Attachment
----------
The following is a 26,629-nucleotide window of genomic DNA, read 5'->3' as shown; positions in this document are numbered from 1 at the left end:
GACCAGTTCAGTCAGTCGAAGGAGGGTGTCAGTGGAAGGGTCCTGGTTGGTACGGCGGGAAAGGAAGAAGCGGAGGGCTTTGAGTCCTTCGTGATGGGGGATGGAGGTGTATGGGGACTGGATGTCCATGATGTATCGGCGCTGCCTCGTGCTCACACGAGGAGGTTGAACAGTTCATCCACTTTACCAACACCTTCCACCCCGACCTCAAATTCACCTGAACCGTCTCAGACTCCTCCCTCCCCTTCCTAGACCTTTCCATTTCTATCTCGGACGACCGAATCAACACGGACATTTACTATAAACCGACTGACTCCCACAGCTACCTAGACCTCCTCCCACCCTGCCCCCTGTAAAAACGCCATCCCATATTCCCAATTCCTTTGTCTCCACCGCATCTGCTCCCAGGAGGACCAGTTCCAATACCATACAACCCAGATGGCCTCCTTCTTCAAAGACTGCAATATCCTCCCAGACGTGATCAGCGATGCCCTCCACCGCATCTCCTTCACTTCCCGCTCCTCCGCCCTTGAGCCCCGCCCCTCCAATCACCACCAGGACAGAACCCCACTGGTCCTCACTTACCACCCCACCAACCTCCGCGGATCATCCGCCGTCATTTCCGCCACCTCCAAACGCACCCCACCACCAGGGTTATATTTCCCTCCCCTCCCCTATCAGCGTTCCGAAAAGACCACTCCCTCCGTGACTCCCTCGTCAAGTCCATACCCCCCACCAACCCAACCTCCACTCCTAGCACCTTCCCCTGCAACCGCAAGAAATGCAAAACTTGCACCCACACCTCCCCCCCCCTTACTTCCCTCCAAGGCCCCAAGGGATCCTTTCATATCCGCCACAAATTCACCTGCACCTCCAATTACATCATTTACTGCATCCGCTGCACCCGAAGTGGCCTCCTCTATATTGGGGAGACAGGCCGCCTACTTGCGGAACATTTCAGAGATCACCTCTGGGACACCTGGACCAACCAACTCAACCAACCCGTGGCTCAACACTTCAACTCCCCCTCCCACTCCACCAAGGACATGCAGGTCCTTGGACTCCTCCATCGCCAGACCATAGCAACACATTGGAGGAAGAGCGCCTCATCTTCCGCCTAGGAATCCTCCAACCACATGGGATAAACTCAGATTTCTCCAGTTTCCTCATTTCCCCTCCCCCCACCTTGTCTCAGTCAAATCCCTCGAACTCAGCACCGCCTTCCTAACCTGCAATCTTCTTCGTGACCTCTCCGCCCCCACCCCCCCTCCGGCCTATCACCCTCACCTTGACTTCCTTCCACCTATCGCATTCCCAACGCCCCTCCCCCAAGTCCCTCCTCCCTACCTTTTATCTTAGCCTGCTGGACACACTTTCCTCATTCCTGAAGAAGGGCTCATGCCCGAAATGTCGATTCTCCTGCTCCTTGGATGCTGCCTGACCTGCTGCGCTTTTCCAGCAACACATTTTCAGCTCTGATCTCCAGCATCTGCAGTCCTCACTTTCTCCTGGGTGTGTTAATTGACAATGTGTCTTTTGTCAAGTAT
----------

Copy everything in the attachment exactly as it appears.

The following is a 26,629-nucleotide window of genomic DNA, read 5'->3' as shown; positions in this document are numbered from 1 at the left end:
GACCAGTTCAGTCAGTCGAAGGAGGGTGTCAGTGGAAGGGTCCTGGTTGGTACGGCGGGAAAGGAAGAAGCGGAGGGCTTTGAGTCCTTCGTGATGGGGGATGGAGGTGTATGGGGACTGGATGTCCATGATGTATCGGCGCTGCCTCGTGCTCACACGAGGAGGTTGAACAGTTCATCCACTTTACCAACACCTTCCACCCCGACCTCAAATTCACCTGAACCGTCTCAGACTCCTCCCTCCCCTTCCTAGACCTTTCCATTTCTATCTCGGACGACCGAATCAACACGGACATTTACTATAAACCGACTGACTCCCACAGCTACCTAGACCTCCTCCCACCCTGCCCCCTGTAAAAACGCCATCCCATATTCCCAATTCCTTTGTCTCCACCGCATCTGCTCCCAGGAGGACCAGTTCCAATACCATACAACCCAGATGGCCTCCTTCTTCAAAGACTGCAATATCCTCCCAGACGTGATCAGCGATGCCCTCCACCGCATCTCCTTCACTTCCCGCTCCTCCGCCCTTGAGCCCCGCCCCTCCAATCACCACCAGGACAGAACCCCACTGGTCCTCACTTACCACCCCACCAACCTCCGCGGATCATCCGCCGTCATTTCCGCCACCTCCAAACGCACCCCACCACCAGGGTTATATTTCCCTCCCCTCCCCTATCAGCGTTCCGAAAAGACCACTCCCTCCGTGACTCCCTCGTCAAGTCCATACCCCCCACCAACCCAACCTCCACTCCTAGCACCTTCCCCTGCAACCGCAAGAAATGCAAAACTTGCACCCACACCTCCCCCCCCCTTACTTCCCTCCAAGGCCCCAAGGGATCCTTTCATATCCGCCACAAATTCACCTGCACCTCCAATTACATCATTTACTGCATCCGCTGCACCCGAAGTGGCCTCCTCTATATTGGGGAGACAGGCCGCCTACTTGCGGAACATTTCAGAGATCACCTCTGGGACACCTGGACCAACCAACTCAACCAACCCGTGGCTCAACACTTCAACTCCCCCTCCCACTCCACCAAGGACATGCAGGTCCTTGGACTCCTCCATCGCCAGACCATAGCAACACATTGGAGGAAGAGCGCCTCATCTTCCGCCTAGGAATCCTCCAACCACATGGGATAAACTCAGATTTCTCCAGTTTCCTCATTTCCCCTCCCCCCACCTTGTCTCAGTCAAATCCCTCGAACTCAGCACCGCCTTCCTAACCTGCAATCTTCTTCGTGACCTCTCCGCCCCCACCCCCCCTCCGGCCTATCACCCTCACCTTGACTTCCTTCCACCTATCGCATTCCCAACGCCCCTCCCCCAAGTCCCTCCTCCCTACCTTTTATCTTAGCCTGCTGGACACACTTTCCTCATTCCTGAAGAAGGGCTCATGCCCGAAATGTCGATTCTCCTGCTCCTTGGATGCTGCCTGACCTGCTGCGCTTTTCCAGCAACACATTTTCAGCTCTGATCTCCAGCATCTGCAGTCCTCACTTTCTCCTGGGTGTGTTAATTGACAATGTGTCTTTTGTCAAGTAT